The parade route began at the intersection of 18th and Market, went down past Enterprise Center — the home of the Blues — and ended at Broadway and Market, a couple blocks from the famed Gateway Arch along the Mississippi River.

The celebrations continued as players, coaches and alumni led a ceremony under the Arch.

“This is incredible,” Craig Berube said. “I knew that there was going to be a lot of support out here today. People are excited and happy and deserving because they love the game of hockey here. The fans are unbelievable. And they finally got a championship.

Brayden Schenn called it the best day of his life. Schenn wore a firefighter hat, honoring his father who is one and was on the back of one of the fire truck floats.

Rookie sensation Jordan Binnington called the moment surreal, and hardly looked nervous as he let loose and soaked the whole experience in.

Ryan O'Reilly, meanwhile, grabbed the Cup and took it down the street near the thousands of fans lined up, allowing those close enough to touch it as he went by.

Former Blues great Brett Hull, who has two Stanley Cup wins to his name, but never with St. Louis, labelled Saturday as the greatest day in the history of the city.

Hull was one of the first people on stage. Not sober, Hull wanted to change the chant from, ‘Let’s go Blues’ to ‘We went Blues’.

“We don’t have to say, ‘Let’s go’ anymore because we already did it,” Hull said.

Of course, the Blues parade wouldn’t be complete without Laila Anderson, a part of the team’s inspiration during their run to the Cup.

Anderson was surprised with Game 7 tickets and got to watch the Blues hoist Lord Stanley. She told Fox Sports Midwest that she thought her mom was pulling a prank on her when she said she was getting to go and be part of the championship parade.

“I’m just glad I could help them,” she said. ” I don’t know what I do but I’m just glad the whole city supports me so much.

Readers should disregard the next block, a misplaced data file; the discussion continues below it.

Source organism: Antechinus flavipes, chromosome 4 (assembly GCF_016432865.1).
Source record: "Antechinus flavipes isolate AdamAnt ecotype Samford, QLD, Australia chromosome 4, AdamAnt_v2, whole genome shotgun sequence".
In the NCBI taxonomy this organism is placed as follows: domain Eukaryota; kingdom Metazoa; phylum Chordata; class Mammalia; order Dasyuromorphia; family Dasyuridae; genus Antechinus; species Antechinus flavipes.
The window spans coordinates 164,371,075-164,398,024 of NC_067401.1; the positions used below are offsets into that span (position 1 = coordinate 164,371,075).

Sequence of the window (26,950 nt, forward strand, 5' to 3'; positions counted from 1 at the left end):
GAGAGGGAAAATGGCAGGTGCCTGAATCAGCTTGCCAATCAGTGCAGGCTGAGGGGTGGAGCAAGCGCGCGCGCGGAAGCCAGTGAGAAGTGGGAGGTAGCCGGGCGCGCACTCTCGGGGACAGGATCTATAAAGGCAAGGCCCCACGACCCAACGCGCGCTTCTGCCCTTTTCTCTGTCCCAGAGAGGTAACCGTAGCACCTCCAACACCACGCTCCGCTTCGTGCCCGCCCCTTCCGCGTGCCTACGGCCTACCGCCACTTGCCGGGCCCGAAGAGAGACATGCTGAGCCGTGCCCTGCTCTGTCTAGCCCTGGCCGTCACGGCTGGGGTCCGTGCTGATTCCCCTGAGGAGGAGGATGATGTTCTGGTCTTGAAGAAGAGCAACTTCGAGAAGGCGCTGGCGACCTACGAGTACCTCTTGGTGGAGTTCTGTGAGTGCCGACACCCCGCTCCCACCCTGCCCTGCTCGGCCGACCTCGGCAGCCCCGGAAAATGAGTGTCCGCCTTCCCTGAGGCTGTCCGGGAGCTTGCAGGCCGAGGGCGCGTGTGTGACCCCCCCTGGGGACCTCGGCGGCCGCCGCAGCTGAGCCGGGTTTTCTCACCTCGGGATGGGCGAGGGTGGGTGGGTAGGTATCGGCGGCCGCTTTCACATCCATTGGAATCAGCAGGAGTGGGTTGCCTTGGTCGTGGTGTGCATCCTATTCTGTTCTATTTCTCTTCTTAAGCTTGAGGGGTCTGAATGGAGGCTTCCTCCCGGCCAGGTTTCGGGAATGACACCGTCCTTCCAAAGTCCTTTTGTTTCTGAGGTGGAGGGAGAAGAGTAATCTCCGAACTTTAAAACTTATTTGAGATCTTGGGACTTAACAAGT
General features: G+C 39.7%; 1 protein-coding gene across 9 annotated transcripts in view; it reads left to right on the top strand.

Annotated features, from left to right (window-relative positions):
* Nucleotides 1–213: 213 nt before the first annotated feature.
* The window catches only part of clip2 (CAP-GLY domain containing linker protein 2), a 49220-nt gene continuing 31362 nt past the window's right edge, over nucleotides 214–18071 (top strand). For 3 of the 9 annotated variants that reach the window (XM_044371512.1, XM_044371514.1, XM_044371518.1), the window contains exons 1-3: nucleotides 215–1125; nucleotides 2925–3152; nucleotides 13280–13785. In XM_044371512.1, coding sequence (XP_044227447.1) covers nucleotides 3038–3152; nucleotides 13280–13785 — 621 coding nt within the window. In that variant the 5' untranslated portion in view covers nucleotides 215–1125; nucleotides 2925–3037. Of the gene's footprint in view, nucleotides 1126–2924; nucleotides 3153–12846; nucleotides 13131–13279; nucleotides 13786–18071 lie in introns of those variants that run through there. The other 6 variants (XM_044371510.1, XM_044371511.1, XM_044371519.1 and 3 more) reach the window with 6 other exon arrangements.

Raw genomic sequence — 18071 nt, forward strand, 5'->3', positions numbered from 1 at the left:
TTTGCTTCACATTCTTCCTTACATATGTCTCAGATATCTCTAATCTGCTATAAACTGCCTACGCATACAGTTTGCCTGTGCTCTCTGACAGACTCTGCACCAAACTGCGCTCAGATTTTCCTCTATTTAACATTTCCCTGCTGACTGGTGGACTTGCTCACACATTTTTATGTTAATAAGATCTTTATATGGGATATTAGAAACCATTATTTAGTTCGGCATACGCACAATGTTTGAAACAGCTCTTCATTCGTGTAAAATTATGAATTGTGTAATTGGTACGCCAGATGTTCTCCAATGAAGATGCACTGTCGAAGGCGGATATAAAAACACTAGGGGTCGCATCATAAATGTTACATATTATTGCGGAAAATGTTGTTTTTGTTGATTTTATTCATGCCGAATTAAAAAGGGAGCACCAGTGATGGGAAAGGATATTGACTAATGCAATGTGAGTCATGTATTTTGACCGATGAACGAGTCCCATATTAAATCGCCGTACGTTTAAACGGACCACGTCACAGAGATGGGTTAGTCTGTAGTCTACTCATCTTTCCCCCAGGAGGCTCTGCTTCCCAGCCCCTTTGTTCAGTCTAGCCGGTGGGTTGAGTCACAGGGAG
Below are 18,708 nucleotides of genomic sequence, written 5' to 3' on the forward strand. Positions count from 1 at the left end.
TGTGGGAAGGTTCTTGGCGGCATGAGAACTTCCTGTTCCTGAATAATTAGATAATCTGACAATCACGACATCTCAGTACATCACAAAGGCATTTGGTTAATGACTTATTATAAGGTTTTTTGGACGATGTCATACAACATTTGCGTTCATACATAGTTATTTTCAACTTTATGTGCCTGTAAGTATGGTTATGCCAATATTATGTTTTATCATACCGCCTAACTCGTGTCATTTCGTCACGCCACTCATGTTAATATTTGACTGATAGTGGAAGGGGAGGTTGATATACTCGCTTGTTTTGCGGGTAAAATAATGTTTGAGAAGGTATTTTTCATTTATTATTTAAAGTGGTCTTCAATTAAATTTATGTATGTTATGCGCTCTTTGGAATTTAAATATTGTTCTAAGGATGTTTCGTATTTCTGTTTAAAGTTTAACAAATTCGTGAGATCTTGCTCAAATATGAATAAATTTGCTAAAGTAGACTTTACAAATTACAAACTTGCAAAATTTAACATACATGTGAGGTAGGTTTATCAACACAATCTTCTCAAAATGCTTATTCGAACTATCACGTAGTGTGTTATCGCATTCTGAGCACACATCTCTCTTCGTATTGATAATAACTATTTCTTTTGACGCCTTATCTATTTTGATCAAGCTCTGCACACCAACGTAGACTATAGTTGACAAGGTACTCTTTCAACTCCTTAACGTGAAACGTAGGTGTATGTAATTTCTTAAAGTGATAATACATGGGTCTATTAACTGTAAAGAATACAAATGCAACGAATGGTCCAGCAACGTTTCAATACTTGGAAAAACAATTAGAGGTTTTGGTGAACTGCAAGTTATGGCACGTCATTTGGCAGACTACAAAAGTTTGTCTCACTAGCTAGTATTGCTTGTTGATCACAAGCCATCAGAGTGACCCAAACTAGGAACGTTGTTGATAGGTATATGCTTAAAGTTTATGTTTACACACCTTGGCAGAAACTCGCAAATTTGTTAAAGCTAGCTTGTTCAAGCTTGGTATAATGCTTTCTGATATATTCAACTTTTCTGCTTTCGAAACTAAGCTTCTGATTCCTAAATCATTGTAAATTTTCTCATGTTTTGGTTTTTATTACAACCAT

Yesterday, the Blues took the Cup to OB. Clark’s, a neighbourhood sports bar and restaurant.


Scott Billeck is a writer for Pro Hockey Talk on NBC Sports. Drop him a line at phtblog@nbcsports.com or follow him on Twitter @scottbilleck

Binnington’s next contract is a challenge for Blues

6 Comments

As the champagne is still drying for the St. Louis Blues, let’s consider a good problem to have: how much will they pay Jordan Binnington, the 25-year-old goalie who emerged from relative obscurity to save their season, and then help them win their first-ever Stanley Cup? And for how long will they pay Binnington?

It’s a challenging situation, even if the NHL’s other 30 teams won’t spare the Blues a Kleenex.

Let’s break the situation down, including what’s going on around Binnington.

RFA, not UFA

One of the biggest factors to consider is Binnington’s RFA status.

As Puck Pedia notes, Binnington needs two more seasons of play to become an unrestricted free agent.

That’s a fascinating cutoff point, as Jake Allen – the former Blues starter Binnington dislodged – will see his $4.35 million cap hit expire after the 2020-21 season. Later on in this post, we’ll get to Allen and other contextual factors, as the Blues’ overall cap situation certainly impacts the situation.

One other key note is that Binnington is arbitration-eligible. That mitigates some of the advantage the Blues have with Binnington becoming an RFA, as Binnington checks some pretty big boxes that would likely stand out to an arbitrator:

Binnington’s numbers, and background

Despite already being 25, Binnington’s NHL sample size is small. Yet, what Binnington lacks in quantity, he makes up with brilliant quality.

In 32 regular season games (and 30 starts), Binnington managed absolutely splendid numbers: a 24-5-1 record and .927 save percentage. While his playoff save percentage was more modest (.914 in 26 games), Binnington was tremendous in Game 7 against Boston, and ended up finishing second in the Conn Smythe voting.

So, Binnington only had an abbreviated regular season, yet became a Calder Trophy finalist, then almost won the playoff MVP as he earned all 16 playoff victories during the Blues’ championship run. Yeah, that’s the sort of stuff you can lead with in contract negotiations, unless Binnington’s reps just want to show a Game 7 highlight reel, then lean back in a rolling chair.

(Contract negotiations should always include rolling chairs, right?)